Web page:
The recommendations in this guideline are based on the evidence identified and the experience of the committee.
Most insect bites and stings can be treated at home with simple first aid, with advice from a community pharmacist. Prescribers are unlikely to be involved even when, rarely, symptoms may last for up to 10 days. This is because secondary bacterial infection is rare. The committee agreed that, usually, knowing what caused the bite or sting is unlikely to change how it is treated.
The committee also noted that redness, itchiness, or pain and swelling after an insect bite or sting is much more likely to be an inflammatory or allergic reaction rather than an infection, especially when there is a rapid onset. They recognised that inflammation after an insect bite or sting may appear like an infection but does not mean that antibiotics are needed. The committee noted that the extent of redness from an insect bite or sting may be less visible on darker skin tones, and healthcare professionals should take this into account when assessing insect bites.
The committee agreed that it was important to prompt people to think about whether the bite may be a tick bite, and to check whether erythema migrans is present. This is so that a known or suspected tick bite can be managed appropriately in line with the NICE guideline on Lyme disease.
Although biting insects can carry bacteria on their mouthparts, most infected bites are likely to be secondary bacterial infections that arise from scratching the bite lesion. Symptoms and signs of infection most likely indicate cellulitis and should be treated with antibiotics in line with the NICE guideline on cellulitis and erysipelas.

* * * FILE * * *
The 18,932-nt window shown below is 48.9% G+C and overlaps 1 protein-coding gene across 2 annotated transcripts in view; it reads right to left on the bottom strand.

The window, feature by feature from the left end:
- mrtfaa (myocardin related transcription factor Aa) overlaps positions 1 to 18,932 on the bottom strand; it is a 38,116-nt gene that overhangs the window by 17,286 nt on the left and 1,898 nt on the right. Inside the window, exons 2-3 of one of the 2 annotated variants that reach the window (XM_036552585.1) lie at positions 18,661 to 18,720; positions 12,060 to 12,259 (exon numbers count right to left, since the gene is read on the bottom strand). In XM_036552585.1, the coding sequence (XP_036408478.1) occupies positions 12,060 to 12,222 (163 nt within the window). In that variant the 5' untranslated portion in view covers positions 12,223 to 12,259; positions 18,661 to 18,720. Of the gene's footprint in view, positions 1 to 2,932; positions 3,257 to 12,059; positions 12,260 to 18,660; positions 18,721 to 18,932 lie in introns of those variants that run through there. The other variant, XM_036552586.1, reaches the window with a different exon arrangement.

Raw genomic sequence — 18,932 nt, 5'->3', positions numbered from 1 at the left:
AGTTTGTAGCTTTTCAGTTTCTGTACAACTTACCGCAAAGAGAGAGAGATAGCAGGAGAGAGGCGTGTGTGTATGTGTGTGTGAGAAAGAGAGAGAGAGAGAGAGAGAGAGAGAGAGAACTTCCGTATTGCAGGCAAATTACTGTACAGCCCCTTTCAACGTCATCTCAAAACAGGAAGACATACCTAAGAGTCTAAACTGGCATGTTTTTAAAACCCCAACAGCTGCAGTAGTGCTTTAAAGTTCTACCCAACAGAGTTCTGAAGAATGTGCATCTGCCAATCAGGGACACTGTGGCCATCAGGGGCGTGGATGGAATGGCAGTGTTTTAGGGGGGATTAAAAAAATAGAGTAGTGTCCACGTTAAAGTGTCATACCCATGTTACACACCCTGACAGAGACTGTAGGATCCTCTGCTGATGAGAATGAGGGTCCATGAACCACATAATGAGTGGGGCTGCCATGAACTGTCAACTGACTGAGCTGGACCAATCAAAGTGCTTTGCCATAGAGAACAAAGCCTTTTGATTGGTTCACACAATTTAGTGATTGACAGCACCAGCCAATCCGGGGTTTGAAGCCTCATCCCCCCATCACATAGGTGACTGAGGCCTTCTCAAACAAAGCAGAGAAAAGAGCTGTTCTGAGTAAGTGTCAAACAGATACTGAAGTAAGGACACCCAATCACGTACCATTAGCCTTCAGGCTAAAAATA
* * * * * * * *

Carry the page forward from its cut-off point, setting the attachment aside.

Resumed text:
There is limited evidence with high uncertainty for the use of oral antihistamines in reducing lesion size and itchiness from mosquito bites. However, based on their experience, the committee agreed that oral antihistamines may help to relieve itching. Although the included study of oral antihistamines compared with placebo included only children who were aged 2 years and over, the committee acknowledged that oral antihistamines are also an option for adults and children under 2 years. Not all antihistamines are licensed for treating insect bites and stings, and not all antihistamines are licensed in young children. The committee also discussed the use of sedating antihistamines in children, noting that the BNF for children states: 'sedating antihistamines are occasionally useful when insomnia is associated with urticaria and pruritus'.
No evidence was found for other self-care treatments that are often used in practice (such as topical corticosteroids, topical antihistamines and analgesics). However, studies published before the year 2000 that compared these treatments were not included in the literature search. Given the range of potential self-care treatments and differences in licensed indications, the committee concluded that a community pharmacist is ideally placed to advise people about managing an insect bite or sting at home.
Insect bites and stings are the second most common cause of serious allergic reactions, so the committee agreed that people with symptoms or signs of a serious allergic reaction should be referred for urgent care.
It is also important to consider referral or seeking specialist advice in the following situations:
people who have had a previous systemic allergic reaction to the same type of bite or sting because a serious allergic reaction is more likely
people with a bite or sting in the mouth or throat, or around the eyes
people with a bite or sting from an unusual or exotic insect or spider, because management may be different (for example, certain spider bites can lead to tissue necrosis)
people with fever or persistent lesions after an insect bite or sting from outside the UK because this may indicate a more serious illness such as rickettsia or malaria.